Skeptics have used the mystical god Mithra as an example of Christianity’s plagiarism in its creation of the mythical account of Jesus and his resurrection narrative. In the 2007 documentary, Zeitgeist, skeptics point to Mithra as having numerous similarities with the Christian accounts of Jesus Christ.
As David Fitzgerald explains, “what we call Christianity came out of the cross-pollination of many different cultures’ religious thought, which came together into the great idea of the age – an intermediary savior god, a go-between for Heaven and Earth.” D.M. Murdock in The Origins of Christianity and the Quest for the Historical Jesus Christ, states, like Christ, Mithra had “12 companions or disciples…considered the Way, the Truth and the Light, the Redeemer, the Savior, the Messiah”, and like Christ, Mithra had “Twelve companions or disciples.” Thus, Christianity should be thought of in the same manner as the mythical religions being followed before and during the 1st century CE as this is the same period Christianity began. The comparisons seen in Mithraism are one example amongst many other similar features mythical religions share with Christianity. Furthermore, according to skeptics, Christianity borrowed many of this religion’s traditions and beliefs. Most concerning is the assertion that Christianity borrowed the death and resurrection of Jesus Christ from Mithraism, which would, as the Apostle Paul states in his first letter to the Corinthians, if Christ was not raised, then we’re still in our sin and our faith is futile; therefore, we should eat and drink for tomorrow we die.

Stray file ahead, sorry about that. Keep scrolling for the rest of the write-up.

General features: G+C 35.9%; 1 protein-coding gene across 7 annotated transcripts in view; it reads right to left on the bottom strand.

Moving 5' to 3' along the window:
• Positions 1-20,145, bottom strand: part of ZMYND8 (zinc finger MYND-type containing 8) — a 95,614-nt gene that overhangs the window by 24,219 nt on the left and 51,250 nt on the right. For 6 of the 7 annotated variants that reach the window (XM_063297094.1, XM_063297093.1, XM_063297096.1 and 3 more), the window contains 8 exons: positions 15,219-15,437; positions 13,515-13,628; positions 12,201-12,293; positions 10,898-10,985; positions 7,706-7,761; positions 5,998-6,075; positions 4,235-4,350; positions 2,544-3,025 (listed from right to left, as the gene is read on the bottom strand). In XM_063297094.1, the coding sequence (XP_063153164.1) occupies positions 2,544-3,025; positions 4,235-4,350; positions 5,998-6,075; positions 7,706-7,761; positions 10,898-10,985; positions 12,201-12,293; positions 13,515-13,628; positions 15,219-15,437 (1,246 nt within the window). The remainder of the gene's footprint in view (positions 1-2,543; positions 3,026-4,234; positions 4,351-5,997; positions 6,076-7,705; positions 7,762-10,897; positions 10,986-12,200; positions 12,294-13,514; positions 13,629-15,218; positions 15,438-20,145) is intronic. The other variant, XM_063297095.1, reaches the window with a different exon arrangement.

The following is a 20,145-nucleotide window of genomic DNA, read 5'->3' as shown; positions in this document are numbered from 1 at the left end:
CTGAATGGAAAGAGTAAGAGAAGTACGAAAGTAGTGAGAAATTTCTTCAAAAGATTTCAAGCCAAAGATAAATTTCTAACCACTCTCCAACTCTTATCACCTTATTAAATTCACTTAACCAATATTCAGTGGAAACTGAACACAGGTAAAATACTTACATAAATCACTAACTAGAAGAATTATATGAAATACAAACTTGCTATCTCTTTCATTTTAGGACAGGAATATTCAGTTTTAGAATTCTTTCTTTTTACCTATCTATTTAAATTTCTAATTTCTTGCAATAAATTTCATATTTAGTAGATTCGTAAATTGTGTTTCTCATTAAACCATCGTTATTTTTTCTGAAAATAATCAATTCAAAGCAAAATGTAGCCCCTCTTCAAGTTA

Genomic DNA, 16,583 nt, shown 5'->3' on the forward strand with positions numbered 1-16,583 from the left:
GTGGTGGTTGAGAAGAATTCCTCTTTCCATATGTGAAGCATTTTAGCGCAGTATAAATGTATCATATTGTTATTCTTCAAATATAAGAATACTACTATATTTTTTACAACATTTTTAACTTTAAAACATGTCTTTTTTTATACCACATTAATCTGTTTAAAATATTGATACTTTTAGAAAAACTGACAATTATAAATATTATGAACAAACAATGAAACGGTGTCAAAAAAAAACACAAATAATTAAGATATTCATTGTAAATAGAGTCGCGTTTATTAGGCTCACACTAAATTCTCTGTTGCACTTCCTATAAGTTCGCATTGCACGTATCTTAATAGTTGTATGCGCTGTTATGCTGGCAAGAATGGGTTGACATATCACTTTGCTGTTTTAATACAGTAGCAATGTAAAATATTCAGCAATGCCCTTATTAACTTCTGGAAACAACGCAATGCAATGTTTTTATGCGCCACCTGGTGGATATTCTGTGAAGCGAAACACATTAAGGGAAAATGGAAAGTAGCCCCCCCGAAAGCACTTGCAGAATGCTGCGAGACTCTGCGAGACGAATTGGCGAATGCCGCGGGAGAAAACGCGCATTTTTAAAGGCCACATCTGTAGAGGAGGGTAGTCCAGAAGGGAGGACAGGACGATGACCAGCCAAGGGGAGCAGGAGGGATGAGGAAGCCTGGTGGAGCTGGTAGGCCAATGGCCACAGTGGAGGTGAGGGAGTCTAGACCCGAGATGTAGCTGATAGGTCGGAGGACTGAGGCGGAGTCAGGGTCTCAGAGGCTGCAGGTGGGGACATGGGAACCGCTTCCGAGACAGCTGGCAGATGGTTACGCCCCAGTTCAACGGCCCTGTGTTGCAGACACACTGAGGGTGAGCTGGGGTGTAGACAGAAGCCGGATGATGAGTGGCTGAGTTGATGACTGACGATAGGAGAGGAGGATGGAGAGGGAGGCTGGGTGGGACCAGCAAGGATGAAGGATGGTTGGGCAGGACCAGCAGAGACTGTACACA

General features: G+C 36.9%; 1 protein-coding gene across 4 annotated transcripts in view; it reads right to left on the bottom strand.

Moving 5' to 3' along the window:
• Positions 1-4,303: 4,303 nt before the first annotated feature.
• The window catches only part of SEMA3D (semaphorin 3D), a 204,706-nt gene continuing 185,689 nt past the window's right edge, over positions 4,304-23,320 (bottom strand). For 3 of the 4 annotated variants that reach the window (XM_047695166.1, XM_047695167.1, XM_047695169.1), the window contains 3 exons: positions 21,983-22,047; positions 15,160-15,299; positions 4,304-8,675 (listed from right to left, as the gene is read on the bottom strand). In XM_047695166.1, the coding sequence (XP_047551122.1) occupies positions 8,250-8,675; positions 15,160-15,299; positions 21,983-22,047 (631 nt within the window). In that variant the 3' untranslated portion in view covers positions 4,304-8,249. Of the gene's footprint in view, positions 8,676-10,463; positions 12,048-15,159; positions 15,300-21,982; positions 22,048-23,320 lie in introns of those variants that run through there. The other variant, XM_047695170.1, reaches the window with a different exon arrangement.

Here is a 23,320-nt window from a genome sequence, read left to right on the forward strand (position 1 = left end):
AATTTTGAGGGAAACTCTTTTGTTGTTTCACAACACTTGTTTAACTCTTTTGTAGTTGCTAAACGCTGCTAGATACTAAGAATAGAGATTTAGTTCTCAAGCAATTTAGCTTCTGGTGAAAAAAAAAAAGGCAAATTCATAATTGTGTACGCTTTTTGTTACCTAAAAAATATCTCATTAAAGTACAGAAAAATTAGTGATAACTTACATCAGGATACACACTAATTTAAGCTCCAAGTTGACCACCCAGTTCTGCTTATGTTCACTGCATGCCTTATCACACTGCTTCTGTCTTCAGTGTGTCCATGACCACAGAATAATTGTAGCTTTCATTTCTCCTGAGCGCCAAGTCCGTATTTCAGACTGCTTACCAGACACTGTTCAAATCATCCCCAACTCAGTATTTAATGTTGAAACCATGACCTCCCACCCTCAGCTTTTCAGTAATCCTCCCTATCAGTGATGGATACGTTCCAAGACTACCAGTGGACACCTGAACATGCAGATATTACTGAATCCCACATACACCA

Yet, when we probe the historical data further, we find the claims to be weak in comparison and, in some instances, fallacious, which raises suspicions regarding the integrity of the claimants. First, Zeitgeist fails to provide any evidence for their claims of plagiarism by Christianity of Mithraism. Second, the claim of Mithras’ virgin birth is false; as Mithraism teaches, he was born out of a rock. Third, in both books researched, Dave Fitzgerald provides only one source for his claims on Mithraism, which is to a link of Atheists.org, which is no longer valid. Thus, Zeitgeist and Fitzgerald lack evidential support. Fourth, D. M. Murdock provides four different sources to back up the claims I quoted previously. Source one, Payam Nabarz states “Mithra is invoked as lord of the truth,” not the Truth; source two, Zenaide Ragozin says “Mithra is light,” not the Light of the World, and source three, Franz Cumont confirms there were similar “ideas” of Mithras as redeemer. Murdock’s fourth source, Encyclopaedia of Religion and Ethics, vol. XVI, could not be found. It takes three different sources to create the statement using truth, light, and redeemer. Even assuming “way” comes from the fourth, albeit unfound, source, there is a very selective analysis taking place to build a desired conclusion. The constructed narrative is exposed when we examine each of these sources within their proper context and compare them to the teachings of Christianity; the asserted similarities then vanish. Payam Nabarz says, “Mithra is invoked as lord of the truth; hence it is important to make this clear. The work with the Spirit, or Energy, is what matters, rather than any one theory … All you need to do is to call with an open heart upon Mithra: the Friend, Love and Sun. In other words, say “Friend” and enter!”